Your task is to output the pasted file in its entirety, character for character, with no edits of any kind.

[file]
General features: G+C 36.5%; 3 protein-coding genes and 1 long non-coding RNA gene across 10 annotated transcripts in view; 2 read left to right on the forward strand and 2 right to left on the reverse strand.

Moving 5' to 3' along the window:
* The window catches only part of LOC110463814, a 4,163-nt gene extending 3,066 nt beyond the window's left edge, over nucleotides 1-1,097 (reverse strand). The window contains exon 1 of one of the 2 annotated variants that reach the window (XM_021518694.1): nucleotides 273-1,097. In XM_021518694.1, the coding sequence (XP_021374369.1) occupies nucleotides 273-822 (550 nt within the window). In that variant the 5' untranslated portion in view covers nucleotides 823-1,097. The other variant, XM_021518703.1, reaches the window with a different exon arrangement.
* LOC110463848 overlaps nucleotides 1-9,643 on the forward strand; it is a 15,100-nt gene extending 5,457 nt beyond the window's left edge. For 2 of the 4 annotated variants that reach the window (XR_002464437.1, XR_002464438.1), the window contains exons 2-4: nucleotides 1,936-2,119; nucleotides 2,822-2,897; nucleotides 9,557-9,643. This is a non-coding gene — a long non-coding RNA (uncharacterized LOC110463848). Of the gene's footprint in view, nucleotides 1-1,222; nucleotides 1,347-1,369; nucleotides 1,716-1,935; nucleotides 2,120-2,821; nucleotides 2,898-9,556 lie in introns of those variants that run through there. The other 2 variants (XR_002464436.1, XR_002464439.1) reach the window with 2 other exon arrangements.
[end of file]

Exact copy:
General features: G+C 36.5%; 3 protein-coding genes and 1 long non-coding RNA gene across 10 annotated transcripts in view; 2 read left to right on the forward strand and 2 right to left on the reverse strand.

Moving 5' to 3' along the window:
* The window catches only part of LOC110463814, a 4,163-nt gene extending 3,066 nt beyond the window's left edge, over nucleotides 1-1,097 (reverse strand). The window contains exon 1 of one of the 2 annotated variants that reach the window (XM_021518694.1): nucleotides 273-1,097. In XM_021518694.1, the coding sequence (XP_021374369.1) occupies nucleotides 273-822 (550 nt within the window). In that variant the 5' untranslated portion in view covers nucleotides 823-1,097. The other variant, XM_021518703.1, reaches the window with a different exon arrangement.
* LOC110463848 overlaps nucleotides 1-9,643 on the forward strand; it is a 15,100-nt gene extending 5,457 nt beyond the window's left edge. For 2 of the 4 annotated variants that reach the window (XR_002464437.1, XR_002464438.1), the window contains exons 2-4: nucleotides 1,936-2,119; nucleotides 2,822-2,897; nucleotides 9,557-9,643. This is a non-coding gene — a long non-coding RNA (uncharacterized LOC110463848). Of the gene's footprint in view, nucleotides 1-1,222; nucleotides 1,347-1,369; nucleotides 1,716-1,935; nucleotides 2,120-2,821; nucleotides 2,898-9,556 lie in introns of those variants that run through there. The other 2 variants (XR_002464436.1, XR_002464439.1) reach the window with 2 other exon arrangements.